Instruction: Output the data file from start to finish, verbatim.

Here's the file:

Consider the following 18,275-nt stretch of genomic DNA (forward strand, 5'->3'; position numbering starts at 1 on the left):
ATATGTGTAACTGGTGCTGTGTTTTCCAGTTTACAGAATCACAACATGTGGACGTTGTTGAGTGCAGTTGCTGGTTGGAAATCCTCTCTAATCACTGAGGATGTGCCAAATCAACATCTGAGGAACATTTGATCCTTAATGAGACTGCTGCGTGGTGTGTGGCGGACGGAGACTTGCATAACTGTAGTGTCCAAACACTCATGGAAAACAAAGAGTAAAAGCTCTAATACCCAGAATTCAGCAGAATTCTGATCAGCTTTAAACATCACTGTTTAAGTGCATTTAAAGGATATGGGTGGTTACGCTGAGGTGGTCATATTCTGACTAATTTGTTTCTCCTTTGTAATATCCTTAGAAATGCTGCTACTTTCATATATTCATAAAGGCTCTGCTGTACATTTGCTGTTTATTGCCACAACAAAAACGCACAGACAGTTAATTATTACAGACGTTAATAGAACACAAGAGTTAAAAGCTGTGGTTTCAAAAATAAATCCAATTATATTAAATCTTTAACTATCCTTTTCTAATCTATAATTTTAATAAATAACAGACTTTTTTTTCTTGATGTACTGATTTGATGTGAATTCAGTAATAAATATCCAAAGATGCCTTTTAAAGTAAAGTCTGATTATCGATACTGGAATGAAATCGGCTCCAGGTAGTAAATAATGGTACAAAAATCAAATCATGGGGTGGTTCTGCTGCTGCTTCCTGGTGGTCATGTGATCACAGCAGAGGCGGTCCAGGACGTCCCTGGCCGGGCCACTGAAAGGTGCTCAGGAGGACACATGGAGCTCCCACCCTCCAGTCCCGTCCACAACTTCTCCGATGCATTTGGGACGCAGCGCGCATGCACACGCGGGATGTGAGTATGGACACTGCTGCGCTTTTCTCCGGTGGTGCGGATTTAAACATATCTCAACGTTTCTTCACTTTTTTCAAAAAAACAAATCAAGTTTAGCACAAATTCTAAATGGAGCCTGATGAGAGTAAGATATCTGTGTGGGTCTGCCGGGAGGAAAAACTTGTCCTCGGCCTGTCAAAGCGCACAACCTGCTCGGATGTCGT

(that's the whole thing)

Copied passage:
Consider the following 18,275-nt stretch of genomic DNA (forward strand, 5'->3'; position numbering starts at 1 on the left):
ATATGTGTAACTGGTGCTGTGTTTTCCAGTTTACAGAATCACAACATGTGGACGTTGTTGAGTGCAGTTGCTGGTTGGAAATCCTCTCTAATCACTGAGGATGTGCCAAATCAACATCTGAGGAACATTTGATCCTTAATGAGACTGCTGCGTGGTGTGTGGCGGACGGAGACTTGCATAACTGTAGTGTCCAAACACTCATGGAAAACAAAGAGTAAAAGCTCTAATACCCAGAATTCAGCAGAATTCTGATCAGCTTTAAACATCACTGTTTAAGTGCATTTAAAGGATATGGGTGGTTACGCTGAGGTGGTCATATTCTGACTAATTTGTTTCTCCTTTGTAATATCCTTAGAAATGCTGCTACTTTCATATATTCATAAAGGCTCTGCTGTACATTTGCTGTTTATTGCCACAACAAAAACGCACAGACAGTTAATTATTACAGACGTTAATAGAACACAAGAGTTAAAAGCTGTGGTTTCAAAAATAAATCCAATTATATTAAATCTTTAACTATCCTTTTCTAATCTATAATTTTAATAAATAACAGACTTTTTTTTCTTGATGTACTGATTTGATGTGAATTCAGTAATAAATATCCAAAGATGCCTTTTAAAGTAAAGTCTGATTATCGATACTGGAATGAAATCGGCTCCAGGTAGTAAATAATGGTACAAAAATCAAATCATGGGGTGGTTCTGCTGCTGCTTCCTGGTGGTCATGTGATCACAGCAGAGGCGGTCCAGGACGTCCCTGGCCGGGCCACTGAAAGGTGCTCAGGAGGACACATGGAGCTCCCACCCTCCAGTCCCGTCCACAACTTCTCCGATGCATTTGGGACGCAGCGCGCATGCACACGCGGGATGTGAGTATGGACACTGCTGCGCTTTTCTCCGGTGGTGCGGATTTAAACATATCTCAACGTTTCTTCACTTTTTTCAAAAAAACAAATCAAGTTTAGCACAAATTCTAAATGGAGCCTGATGAGAGTAAGATATCTGTGTGGGTCTGCCGGGAGGAAAAACTTGTCCTCGGCCTGTCAAAGCGCACAACCTGCTCGGATGTCGT